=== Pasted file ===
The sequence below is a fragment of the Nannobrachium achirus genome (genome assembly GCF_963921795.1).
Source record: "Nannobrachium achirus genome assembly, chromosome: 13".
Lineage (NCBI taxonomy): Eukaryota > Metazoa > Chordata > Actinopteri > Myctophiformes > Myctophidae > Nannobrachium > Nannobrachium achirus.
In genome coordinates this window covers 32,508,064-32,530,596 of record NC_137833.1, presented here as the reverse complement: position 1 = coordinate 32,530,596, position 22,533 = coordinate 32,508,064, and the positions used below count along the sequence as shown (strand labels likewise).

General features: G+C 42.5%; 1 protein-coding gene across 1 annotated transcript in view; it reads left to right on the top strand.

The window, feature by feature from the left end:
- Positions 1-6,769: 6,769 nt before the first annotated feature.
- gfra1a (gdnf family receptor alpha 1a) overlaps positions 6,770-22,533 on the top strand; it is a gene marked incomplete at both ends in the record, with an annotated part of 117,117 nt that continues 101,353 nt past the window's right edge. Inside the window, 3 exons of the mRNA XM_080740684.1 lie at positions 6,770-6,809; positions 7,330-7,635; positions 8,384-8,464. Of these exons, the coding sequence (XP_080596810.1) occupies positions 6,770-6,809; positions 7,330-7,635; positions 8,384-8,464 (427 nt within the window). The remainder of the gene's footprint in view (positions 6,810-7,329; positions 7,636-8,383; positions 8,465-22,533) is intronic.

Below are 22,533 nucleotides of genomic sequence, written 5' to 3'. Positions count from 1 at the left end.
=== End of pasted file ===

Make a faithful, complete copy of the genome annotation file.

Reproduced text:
The sequence below is a fragment of the Nannobrachium achirus genome (genome assembly GCF_963921795.1).
Source record: "Nannobrachium achirus genome assembly, chromosome: 13".
Lineage (NCBI taxonomy): Eukaryota > Metazoa > Chordata > Actinopteri > Myctophiformes > Myctophidae > Nannobrachium > Nannobrachium achirus.
In genome coordinates this window covers 32,508,064-32,530,596 of record NC_137833.1, presented here as the reverse complement: position 1 = coordinate 32,530,596, position 22,533 = coordinate 32,508,064, and the positions used below count along the sequence as shown (strand labels likewise).

General features: G+C 42.5%; 1 protein-coding gene across 1 annotated transcript in view; it reads left to right on the top strand.

The window, feature by feature from the left end:
- Positions 1-6,769: 6,769 nt before the first annotated feature.
- gfra1a (gdnf family receptor alpha 1a) overlaps positions 6,770-22,533 on the top strand; it is a gene marked incomplete at both ends in the record, with an annotated part of 117,117 nt that continues 101,353 nt past the window's right edge. Inside the window, 3 exons of the mRNA XM_080740684.1 lie at positions 6,770-6,809; positions 7,330-7,635; positions 8,384-8,464. Of these exons, the coding sequence (XP_080596810.1) occupies positions 6,770-6,809; positions 7,330-7,635; positions 8,384-8,464 (427 nt within the window). The remainder of the gene's footprint in view (positions 6,810-7,329; positions 7,636-8,383; positions 8,465-22,533) is intronic.

Below are 22,533 nucleotides of genomic sequence, written 5' to 3'. Positions count from 1 at the left end.